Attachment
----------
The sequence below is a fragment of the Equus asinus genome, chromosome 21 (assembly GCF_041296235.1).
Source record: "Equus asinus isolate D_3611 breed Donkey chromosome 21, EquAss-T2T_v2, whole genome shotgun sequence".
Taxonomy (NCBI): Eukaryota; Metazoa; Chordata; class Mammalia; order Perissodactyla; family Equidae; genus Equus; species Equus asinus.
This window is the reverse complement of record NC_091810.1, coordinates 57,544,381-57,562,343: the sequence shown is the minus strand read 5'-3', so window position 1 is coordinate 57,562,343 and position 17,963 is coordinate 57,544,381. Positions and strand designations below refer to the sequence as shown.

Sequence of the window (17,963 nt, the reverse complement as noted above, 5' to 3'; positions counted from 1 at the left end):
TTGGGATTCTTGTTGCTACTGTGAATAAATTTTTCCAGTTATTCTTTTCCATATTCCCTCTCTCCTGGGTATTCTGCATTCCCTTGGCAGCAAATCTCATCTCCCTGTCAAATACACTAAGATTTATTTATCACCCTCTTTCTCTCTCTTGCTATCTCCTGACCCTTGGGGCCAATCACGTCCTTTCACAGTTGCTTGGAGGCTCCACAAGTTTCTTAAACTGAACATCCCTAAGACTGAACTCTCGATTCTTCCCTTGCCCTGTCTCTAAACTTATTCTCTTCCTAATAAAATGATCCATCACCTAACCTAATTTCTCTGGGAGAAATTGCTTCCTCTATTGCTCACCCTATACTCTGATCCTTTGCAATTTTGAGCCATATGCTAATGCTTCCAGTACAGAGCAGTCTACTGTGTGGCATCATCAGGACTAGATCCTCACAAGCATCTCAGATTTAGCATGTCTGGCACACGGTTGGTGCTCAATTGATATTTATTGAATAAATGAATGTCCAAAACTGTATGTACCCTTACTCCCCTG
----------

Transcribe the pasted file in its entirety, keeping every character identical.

The sequence below is a fragment of the Equus asinus genome, chromosome 21 (assembly GCF_041296235.1).
Source record: "Equus asinus isolate D_3611 breed Donkey chromosome 21, EquAss-T2T_v2, whole genome shotgun sequence".
Taxonomy (NCBI): Eukaryota; Metazoa; Chordata; class Mammalia; order Perissodactyla; family Equidae; genus Equus; species Equus asinus.
This window is the reverse complement of record NC_091810.1, coordinates 57,544,381-57,562,343: the sequence shown is the minus strand read 5'-3', so window position 1 is coordinate 57,562,343 and position 17,963 is coordinate 57,544,381. Positions and strand designations below refer to the sequence as shown.

Sequence of the window (17,963 nt, the reverse complement as noted above, 5' to 3'; positions counted from 1 at the left end):
TTGGGATTCTTGTTGCTACTGTGAATAAATTTTTCCAGTTATTCTTTTCCATATTCCCTCTCTCCTGGGTATTCTGCATTCCCTTGGCAGCAAATCTCATCTCCCTGTCAAATACACTAAGATTTATTTATCACCCTCTTTCTCTCTCTTGCTATCTCCTGACCCTTGGGGCCAATCACGTCCTTTCACAGTTGCTTGGAGGCTCCACAAGTTTCTTAAACTGAACATCCCTAAGACTGAACTCTCGATTCTTCCCTTGCCCTGTCTCTAAACTTATTCTCTTCCTAATAAAATGATCCATCACCTAACCTAATTTCTCTGGGAGAAATTGCTTCCTCTATTGCTCACCCTATACTCTGATCCTTTGCAATTTTGAGCCATATGCTAATGCTTCCAGTACAGAGCAGTCTACTGTGTGGCATCATCAGGACTAGATCCTCACAAGCATCTCAGATTTAGCATGTCTGGCACACGGTTGGTGCTCAATTGATATTTATTGAATAAATGAATGTCCAAAACTGTATGTACCCTTACTCCCCTG